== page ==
Commercial Surrogacy: was it so wrong?

Booming business in Akanksha infertility clinic at Anand gave this Indian town a rather peculiar name: ‘The baby factory’ and the surrogates here are referred to as incubators working in this factory. India’s burgeoning ‘infertility tourism’ hinges on the ‘exploitation’ of these incubators. The complete surrogacy package including the cost of fertilization, the cost of delivery at a hospital, and the surrogate mother’s fee all combine to be about one-fifth of that in the US (The Guardian). Thus, India seems like an attractive destination for all infertile foreign nationals who are desperate for a child. Whereas for the poverty-stricken Indian women, surrogacy emerges as a way out of their misery and a means of achieving a better future for their kids – one that does not resemble their own. 

Since the legalization of commercial surrogacy in 2002, the industry has boomed tremendously reaching a $ 400 million market in 2012 (as per an U.N.-backed study by the Sama Resource Group) However, the several horrors that come along with surrogacy: sex selection, exploitation of surrogates, abandonment of a child and nonpayment of said compensation could not be neglected any longer. The Baby Manji Yamada case and Jan Balaz vs Anand Municipality were cases that exposed the loopholes in India’s surrogacy practices and brought surrogacy’s ethicality to the forefront. The commodification of the baby and surrogate’s body is often presented as an argument against commercial surrogacy. The ethical arguments surrounding commercial surrogacy have little merit since payments are made for a women’s services and not as a fee for control over another woman’s body. It may further be noted that this payment is supposed to be made despite miscarriages, further highlighting that it is remission for one’s labor and not the baby. 

 To combat the exploitative issues the Indian government introduced the Surrogacy Regulation Bill in 2019. The bill puts a complete ban on commercial surrogacy and allows only for altruistic surrogacy. To be eligible for altruistic surrogacy, the intending couple needs to obtain certificates verifying either partner’s infertility and need to be married for at least five years. A widow or divorcee woman between the age of 35-45 years can also opt for surrogacy. Unmarried couples, gay couples, and single fathers cannot seek surrogacy in the country. Furthermore, the surrogate mother needs to be of age 25-35 and can be a surrogate once in her lifetime.

The bill seeks to bring an end to ruthless practices and safeguard women. Nevertheless, it strips off women’s autonomy and takes away their reproductive decision-making rights. Despite the availability of sweatshop jobs, many women opted for surrogacy due to poor working conditions, longer hours, and sexual harassment at other workplaces. Given their predicament, women are making optimum decisions for themselves, and many a time that decision takes the form of surrogacy. For innumerable women, the money earned from surrogacy was a way out and the initial capital for starting a new life. Several surrogates had themselves expressed their dissatisfaction with the transnational ban (Publication at Harvard Kennedy School). With the ban on commercial surrogacy, the government is taking on a paternal role, however, it cannot be assumed that the surrogate mother cannot take real decisions for maximizing her welfare.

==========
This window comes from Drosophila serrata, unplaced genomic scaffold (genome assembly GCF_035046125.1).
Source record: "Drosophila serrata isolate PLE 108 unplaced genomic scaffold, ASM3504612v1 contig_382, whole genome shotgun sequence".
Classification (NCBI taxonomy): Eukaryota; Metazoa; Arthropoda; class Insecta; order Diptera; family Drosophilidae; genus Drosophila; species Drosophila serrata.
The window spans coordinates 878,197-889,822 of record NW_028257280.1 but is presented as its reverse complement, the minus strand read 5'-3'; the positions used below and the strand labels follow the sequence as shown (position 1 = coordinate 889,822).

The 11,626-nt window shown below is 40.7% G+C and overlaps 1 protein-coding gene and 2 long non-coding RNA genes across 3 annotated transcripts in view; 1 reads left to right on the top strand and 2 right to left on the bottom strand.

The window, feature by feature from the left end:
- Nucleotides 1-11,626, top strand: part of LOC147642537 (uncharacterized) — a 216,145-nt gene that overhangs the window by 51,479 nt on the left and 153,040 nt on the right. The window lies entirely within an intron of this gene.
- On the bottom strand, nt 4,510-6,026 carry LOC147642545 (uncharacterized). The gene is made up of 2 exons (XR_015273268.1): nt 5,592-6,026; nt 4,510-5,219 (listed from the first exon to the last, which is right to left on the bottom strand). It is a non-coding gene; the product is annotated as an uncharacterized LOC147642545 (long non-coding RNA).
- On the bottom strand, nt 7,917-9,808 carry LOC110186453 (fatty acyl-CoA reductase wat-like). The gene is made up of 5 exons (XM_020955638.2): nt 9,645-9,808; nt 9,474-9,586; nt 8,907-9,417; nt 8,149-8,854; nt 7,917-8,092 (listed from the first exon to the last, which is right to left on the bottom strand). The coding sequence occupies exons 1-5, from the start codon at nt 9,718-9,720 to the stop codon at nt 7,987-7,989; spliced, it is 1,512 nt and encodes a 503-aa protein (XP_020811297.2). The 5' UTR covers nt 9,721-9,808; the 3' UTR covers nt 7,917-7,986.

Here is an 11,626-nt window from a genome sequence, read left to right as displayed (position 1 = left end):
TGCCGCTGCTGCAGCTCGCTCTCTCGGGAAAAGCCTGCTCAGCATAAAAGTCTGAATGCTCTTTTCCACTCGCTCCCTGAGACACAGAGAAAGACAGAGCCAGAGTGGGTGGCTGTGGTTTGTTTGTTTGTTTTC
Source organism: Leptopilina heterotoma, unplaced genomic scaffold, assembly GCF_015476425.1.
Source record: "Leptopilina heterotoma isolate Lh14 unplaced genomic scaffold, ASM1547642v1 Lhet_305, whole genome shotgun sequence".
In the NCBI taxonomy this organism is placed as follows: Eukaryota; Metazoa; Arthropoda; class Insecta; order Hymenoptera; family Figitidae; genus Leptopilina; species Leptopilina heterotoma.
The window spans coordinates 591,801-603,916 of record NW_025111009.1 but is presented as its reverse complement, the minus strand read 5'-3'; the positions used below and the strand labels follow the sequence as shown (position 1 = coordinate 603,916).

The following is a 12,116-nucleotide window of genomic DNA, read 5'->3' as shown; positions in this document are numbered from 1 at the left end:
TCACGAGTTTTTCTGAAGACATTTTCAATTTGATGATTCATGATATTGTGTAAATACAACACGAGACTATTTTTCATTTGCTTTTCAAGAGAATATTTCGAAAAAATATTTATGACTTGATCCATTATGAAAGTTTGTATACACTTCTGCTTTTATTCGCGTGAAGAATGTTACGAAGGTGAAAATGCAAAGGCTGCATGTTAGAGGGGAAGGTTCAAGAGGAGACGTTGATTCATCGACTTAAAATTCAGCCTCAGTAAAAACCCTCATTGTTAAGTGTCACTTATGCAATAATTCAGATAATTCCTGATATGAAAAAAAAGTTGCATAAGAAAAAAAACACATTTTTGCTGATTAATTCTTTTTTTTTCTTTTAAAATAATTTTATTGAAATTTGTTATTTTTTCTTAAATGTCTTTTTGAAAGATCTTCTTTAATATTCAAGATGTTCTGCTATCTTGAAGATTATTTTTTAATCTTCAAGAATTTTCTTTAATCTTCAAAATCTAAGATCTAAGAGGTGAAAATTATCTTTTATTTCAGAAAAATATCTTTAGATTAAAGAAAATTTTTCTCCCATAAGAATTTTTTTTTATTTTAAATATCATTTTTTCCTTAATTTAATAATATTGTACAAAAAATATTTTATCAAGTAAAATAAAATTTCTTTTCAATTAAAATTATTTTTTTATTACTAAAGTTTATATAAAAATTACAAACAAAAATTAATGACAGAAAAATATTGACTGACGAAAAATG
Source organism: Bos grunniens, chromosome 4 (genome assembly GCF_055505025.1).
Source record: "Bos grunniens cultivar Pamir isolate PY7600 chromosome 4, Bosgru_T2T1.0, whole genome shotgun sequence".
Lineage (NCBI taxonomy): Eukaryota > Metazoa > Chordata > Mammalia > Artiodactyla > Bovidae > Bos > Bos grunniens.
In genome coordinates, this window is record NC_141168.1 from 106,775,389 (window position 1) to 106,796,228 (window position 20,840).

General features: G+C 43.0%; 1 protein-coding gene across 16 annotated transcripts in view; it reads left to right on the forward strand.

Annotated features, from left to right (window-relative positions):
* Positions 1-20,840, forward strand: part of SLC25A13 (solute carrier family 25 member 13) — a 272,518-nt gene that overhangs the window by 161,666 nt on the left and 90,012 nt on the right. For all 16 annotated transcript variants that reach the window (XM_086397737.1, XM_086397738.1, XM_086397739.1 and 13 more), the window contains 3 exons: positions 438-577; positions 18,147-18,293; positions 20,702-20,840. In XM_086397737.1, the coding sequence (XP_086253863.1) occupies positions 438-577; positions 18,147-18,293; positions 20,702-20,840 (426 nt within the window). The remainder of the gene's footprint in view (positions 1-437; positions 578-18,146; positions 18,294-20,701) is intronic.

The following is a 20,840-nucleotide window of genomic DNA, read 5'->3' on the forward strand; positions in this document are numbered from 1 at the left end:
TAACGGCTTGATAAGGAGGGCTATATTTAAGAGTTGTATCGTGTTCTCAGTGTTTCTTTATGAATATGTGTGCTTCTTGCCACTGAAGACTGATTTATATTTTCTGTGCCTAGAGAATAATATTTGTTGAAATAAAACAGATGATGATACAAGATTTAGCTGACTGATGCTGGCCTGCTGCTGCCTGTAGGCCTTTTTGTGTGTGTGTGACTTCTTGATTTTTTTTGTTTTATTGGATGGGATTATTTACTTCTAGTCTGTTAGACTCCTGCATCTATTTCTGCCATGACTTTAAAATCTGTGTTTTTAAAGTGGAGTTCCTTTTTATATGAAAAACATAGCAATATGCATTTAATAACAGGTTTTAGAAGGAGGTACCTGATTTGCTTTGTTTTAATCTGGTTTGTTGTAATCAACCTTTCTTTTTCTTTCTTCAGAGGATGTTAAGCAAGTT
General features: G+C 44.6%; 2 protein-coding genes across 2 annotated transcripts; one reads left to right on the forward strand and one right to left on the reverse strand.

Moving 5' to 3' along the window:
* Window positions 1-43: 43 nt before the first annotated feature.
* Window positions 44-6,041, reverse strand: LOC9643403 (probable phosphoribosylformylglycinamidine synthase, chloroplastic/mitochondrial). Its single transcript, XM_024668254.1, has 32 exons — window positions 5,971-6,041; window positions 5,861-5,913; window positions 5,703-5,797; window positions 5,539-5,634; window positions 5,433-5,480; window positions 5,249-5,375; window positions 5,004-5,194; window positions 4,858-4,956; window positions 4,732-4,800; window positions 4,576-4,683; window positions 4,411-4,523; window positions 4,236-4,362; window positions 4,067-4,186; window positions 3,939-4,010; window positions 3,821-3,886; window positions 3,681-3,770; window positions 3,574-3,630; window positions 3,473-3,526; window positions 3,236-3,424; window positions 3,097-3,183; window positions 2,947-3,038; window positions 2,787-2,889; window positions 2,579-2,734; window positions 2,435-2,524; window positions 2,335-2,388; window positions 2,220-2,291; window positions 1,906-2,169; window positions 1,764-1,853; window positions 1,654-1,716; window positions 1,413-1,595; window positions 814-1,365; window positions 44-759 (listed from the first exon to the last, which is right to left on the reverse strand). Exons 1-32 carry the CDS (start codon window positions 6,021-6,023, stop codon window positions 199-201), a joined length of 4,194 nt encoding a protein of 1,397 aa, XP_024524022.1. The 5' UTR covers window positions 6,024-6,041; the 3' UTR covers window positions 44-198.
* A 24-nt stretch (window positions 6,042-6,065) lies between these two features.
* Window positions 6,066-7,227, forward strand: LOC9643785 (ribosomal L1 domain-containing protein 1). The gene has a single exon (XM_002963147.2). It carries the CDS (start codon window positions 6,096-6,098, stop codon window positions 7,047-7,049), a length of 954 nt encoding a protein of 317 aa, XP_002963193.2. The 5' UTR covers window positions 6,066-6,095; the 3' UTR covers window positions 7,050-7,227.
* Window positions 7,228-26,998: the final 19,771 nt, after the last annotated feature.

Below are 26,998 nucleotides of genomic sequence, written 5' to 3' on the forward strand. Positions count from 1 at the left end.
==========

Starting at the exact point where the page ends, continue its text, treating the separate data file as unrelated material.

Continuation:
Commercial surrogacy could still be permitted in a more regulated environment such that women essentially have the option. Suggestions such as a minimum threshold price for surrogacy along with installment payments could have been incorporated. Furthermore, surrogates could be educated about the minimum basic threshold and charged accordingly for their services. Laws for payment of a said percentage of the compensation in case of miscarriage could have also been set up. This would safeguard the surrogate’s interest and ensure that she gets paid for her services despite the unfortunate turn of events. Regulatory authorities can be established at multiple levels who will oversee the fertility clinics and ensure compliance. A government website can contain lists of all clinics that are authorized to conduct commercial surrogacy and the intending parents can therefore contact them. This would legalize the process and cause fertility clinics to get themselves registered. However, the new law takes a different route for dealing with the exploitative practices that surrogacy comes bundled with.

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The views expressed in this article are the author's own.

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